We’ve decided we want a primary partnership in our life, we are ready, we have some solid direction about choosing a partner. Even with this fabulous new understanding of ourselves, old societal conditioning and limiting beliefs can still mess us up as we’re forging our healthier new relationships (or equally, as we evaluate leaving a current relationship: coming in next post!) Best to have these ideas fresh in our mind, so that when archaic thinking rears, we can immediately recognize it as such – and dismiss it.
Before we go on, let’s get the whole issue of whether or not you believe in soulmates out of the way: bluntly, I DON’T CARE! The word “soulmate” is truly very innocuous, but somehow it has become a true or false debate, and in my opinion, you’d only debate the issue if you don’t know yourself very well; otherwise, you’d have a clear understanding of how relationships factor in your life and vocabulary wouldn’t mean a damn thing!! The word soulmate is just kind of a handy term to indicate those bearing deeper resonance in your being, as opposed to terms like “significant other” – which let’s face it, doesn’t make someone sound very significant at all! There’s no inference here that you can’t have more than one soulmate, or that they won’t change roles in your life as you grow. For the purposes of this article:
A soulmate (or soul mate) is a person with whom one has a feeling of deep or natural affinity more rare and unique than that of other relationships.
– Collins English Dictionary
Simple and generic as you can get. Now, onto an opinion by Dr. Phil regarding “relationships myths” to steer clear of, as per an O Magazine posting:
Ten Relationship Myths
If you are still romantically connected to someone who is not a soul mate, it’s important to discern when one particular relationship has run its course. Most of us know, but sometimes it is hard to let go. It is difficult to let go of a relationship that offers companionship, sex, fun, or financial security. But when you want a true soul mate, holding on to a relationship that only imitates love keeps us from the very thing we say we desire. Even the difficult aspects of romantic evolution can be considered “time served” in preparation for true love. Many of us get our best training in relationship boot camp. We may beat ourselves up for bad marriages, relationships, and dates–any time that seems wasted on Ms. or Mr. Wrong–but in truth, they are an important, instructive part of the journey. The grand awakening to what soul mate love is comes by discovering firsthand what it is not.
The quality of a relationship depends on how well it meets the needs of those involved. -Dr. Phil
Think your relationship is a failure because you and your partner aren’t following certain “rules” or meeting certain standards? Dr. Phil blows the whistle on 10 of the most common but dangerous relationship myths.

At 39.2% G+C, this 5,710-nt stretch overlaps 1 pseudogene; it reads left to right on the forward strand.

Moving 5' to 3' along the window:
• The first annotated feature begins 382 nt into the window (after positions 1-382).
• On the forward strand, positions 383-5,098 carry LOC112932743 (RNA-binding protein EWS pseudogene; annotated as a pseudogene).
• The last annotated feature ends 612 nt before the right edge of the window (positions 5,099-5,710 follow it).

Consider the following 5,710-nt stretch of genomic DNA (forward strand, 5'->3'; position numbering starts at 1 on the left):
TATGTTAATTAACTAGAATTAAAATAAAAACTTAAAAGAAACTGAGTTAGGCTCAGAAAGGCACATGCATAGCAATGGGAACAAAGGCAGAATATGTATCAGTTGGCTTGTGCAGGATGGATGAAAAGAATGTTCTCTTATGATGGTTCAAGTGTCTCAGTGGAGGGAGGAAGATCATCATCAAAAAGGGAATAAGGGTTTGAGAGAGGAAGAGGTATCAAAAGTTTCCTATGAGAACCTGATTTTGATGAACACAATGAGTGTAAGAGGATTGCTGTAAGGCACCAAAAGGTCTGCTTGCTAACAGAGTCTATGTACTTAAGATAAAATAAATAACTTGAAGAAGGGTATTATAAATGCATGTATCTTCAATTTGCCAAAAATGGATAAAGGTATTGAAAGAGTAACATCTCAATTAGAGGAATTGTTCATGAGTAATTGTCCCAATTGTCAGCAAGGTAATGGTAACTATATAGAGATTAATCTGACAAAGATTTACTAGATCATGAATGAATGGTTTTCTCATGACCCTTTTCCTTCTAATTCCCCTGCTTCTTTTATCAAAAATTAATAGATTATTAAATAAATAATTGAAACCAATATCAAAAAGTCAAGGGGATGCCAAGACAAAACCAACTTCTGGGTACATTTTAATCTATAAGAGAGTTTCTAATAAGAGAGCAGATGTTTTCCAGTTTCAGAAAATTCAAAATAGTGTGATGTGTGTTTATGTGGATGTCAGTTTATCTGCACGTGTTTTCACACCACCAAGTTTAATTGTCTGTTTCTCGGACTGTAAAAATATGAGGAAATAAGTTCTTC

MYTH #1: A GREAT RELATIONSHIP DEPENDS ON A GREAT MEETING OF THE MINDS
- You will never see things through your partner’s eyes because you are two entirely different people. You are genetically, physiologically, psychologically and historically different.
- You will not solve your relationship problems by becoming more alike in your thinking. Men and women are wired differently. Attempting to blur your fundamentally different viewpoints is unnatural and even dangerous.
- Recognize that a relationship is far more enjoyable when you’re with someone who enriches your life, not simply reflects it. Appreciate your differences.
MYTH #2: A GREAT RELATIONSHIP REQUIRES A GREAT ROMANCE
- Yes, your life with your partner should include plenty of romance. But don’t kid yourself and expect an unrealistic Hollywood fairytale. The truth is that in the real world, being in love is not like falling in love.
- Falling in love is only the first stage of love. It’s impossible to remain in that stage. A mature relationship will shift from dizzying infatuation to a deeper, more secure love.
- Don’t make the common mistake of thinking that when the initial wild passion fades you aren’t in love anymore. The answer is not to start a new relationship so you can recapture that emotional high with someone else. The answer is to learn how to move on to the next stages of love for a different but richer experience.
MYTH #3: A GREAT RELATIONSHIP REQUIRES GREAT PROBLEM-SOLVING
- Don’t fall into the trap of believing that you and your partner can’t be happy if you can’t resolve your serious disagreements. Ninety percent of problems in a relationship are not solvable.
- There are things that you and your partner disagree about and will continue to disagree about. Why can’t you once and for all resolve these issues? Because in order to do so, one of you would have to sacrifice your values and beliefs.
- You can simply agree to disagree and reach “emotional closure” even though you haven’t reached closure on the issue.
MYTH #4: A GREAT RELATIONSHIP REQUIRES COMMON INTERESTS THAT BOND YOU TOGETHER FOREVER